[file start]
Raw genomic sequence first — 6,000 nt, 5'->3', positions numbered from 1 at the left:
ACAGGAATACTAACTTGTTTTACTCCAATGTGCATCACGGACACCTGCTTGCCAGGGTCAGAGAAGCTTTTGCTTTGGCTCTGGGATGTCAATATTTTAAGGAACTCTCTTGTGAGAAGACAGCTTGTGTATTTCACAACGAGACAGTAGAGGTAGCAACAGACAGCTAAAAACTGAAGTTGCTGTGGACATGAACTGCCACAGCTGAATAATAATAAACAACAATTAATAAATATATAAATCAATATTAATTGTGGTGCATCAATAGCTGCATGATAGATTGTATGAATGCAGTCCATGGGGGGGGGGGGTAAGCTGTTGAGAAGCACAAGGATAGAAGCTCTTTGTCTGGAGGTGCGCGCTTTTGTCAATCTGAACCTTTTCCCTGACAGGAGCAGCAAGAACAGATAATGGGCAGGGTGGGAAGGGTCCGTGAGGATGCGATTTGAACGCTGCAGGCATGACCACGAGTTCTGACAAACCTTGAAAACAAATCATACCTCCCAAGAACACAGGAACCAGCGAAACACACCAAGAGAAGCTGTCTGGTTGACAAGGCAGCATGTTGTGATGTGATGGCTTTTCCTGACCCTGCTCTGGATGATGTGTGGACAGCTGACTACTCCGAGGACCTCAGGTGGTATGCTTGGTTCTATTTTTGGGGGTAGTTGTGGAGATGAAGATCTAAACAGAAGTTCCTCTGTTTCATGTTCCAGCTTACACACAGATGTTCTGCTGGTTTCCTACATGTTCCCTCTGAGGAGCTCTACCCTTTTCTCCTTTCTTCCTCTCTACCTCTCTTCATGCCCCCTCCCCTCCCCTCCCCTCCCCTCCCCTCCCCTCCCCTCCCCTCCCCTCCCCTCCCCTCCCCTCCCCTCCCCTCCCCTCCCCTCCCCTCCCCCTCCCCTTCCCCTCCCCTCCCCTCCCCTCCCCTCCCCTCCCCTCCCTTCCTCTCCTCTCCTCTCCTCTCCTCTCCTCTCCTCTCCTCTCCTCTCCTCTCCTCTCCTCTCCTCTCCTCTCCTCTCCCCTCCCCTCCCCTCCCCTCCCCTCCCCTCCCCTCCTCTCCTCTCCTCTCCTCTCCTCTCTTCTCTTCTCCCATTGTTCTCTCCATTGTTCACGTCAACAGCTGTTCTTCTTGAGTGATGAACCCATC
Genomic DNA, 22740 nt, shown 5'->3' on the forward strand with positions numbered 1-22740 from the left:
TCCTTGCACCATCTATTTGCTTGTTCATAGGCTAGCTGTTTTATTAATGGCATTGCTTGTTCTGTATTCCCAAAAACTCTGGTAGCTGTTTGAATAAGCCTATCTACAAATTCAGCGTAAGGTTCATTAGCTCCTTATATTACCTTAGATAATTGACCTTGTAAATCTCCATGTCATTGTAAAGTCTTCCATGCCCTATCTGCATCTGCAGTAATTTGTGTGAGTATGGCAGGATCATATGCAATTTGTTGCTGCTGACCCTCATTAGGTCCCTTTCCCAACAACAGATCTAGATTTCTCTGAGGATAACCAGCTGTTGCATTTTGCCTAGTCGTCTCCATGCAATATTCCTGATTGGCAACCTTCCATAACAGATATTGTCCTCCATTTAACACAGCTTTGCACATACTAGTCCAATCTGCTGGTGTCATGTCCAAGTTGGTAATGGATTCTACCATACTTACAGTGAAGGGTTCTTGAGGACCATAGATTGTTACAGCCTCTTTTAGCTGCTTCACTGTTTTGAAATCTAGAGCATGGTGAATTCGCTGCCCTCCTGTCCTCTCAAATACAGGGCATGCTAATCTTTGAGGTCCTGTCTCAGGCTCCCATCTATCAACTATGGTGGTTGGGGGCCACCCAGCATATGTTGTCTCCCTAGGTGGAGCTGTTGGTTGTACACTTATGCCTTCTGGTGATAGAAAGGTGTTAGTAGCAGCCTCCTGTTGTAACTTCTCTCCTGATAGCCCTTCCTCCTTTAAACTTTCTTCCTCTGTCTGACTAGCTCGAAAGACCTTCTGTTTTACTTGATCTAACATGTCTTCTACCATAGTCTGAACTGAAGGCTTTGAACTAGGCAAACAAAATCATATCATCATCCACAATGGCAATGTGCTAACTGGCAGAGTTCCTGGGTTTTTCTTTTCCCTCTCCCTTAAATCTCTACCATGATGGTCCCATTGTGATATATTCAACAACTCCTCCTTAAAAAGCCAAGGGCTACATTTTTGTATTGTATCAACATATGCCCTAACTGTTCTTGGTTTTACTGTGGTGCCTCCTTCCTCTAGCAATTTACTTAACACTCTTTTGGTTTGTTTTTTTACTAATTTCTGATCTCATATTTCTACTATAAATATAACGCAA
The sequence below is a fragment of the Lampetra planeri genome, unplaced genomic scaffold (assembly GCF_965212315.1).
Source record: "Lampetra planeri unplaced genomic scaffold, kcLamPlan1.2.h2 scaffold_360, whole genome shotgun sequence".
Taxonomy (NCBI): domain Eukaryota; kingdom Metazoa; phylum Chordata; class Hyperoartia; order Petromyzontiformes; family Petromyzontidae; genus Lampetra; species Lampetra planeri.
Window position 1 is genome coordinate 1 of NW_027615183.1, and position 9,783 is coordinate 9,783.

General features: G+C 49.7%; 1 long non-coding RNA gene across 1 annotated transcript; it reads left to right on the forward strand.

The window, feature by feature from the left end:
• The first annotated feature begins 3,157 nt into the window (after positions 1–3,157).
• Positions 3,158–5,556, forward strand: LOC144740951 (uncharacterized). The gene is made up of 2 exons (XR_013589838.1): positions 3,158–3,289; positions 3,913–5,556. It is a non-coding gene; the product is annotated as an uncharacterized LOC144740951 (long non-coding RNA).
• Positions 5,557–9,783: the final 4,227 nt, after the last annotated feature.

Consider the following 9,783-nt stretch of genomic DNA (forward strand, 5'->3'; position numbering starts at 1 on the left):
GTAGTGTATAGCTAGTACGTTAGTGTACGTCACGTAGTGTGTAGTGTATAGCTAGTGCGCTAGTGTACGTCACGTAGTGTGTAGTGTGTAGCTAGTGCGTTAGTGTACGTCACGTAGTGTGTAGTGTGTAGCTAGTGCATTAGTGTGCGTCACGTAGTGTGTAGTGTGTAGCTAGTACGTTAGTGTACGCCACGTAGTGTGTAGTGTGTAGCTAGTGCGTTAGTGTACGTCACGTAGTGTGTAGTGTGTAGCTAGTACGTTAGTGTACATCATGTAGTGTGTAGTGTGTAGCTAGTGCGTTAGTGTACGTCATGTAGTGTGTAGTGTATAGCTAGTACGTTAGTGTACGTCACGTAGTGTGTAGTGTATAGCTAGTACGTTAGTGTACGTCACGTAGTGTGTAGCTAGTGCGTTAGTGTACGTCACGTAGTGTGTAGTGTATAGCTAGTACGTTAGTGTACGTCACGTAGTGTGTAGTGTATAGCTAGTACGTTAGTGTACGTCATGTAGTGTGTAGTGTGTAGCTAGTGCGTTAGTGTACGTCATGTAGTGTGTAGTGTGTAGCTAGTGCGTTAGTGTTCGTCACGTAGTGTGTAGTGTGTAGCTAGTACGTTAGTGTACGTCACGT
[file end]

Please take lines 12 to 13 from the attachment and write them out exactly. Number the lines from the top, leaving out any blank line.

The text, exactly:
• Positions 3,158–5,556, forward strand: LOC144740951 (uncharacterized). The gene is made up of 2 exons (XR_013589838.1): positions 3,158–3,289; positions 3,913–5,556. It is a non-coding gene; the product is annotated as an uncharacterized LOC144740951 (long non-coding RNA).
• Positions 5,557–9,783: the final 4,227 nt, after the last annotated feature.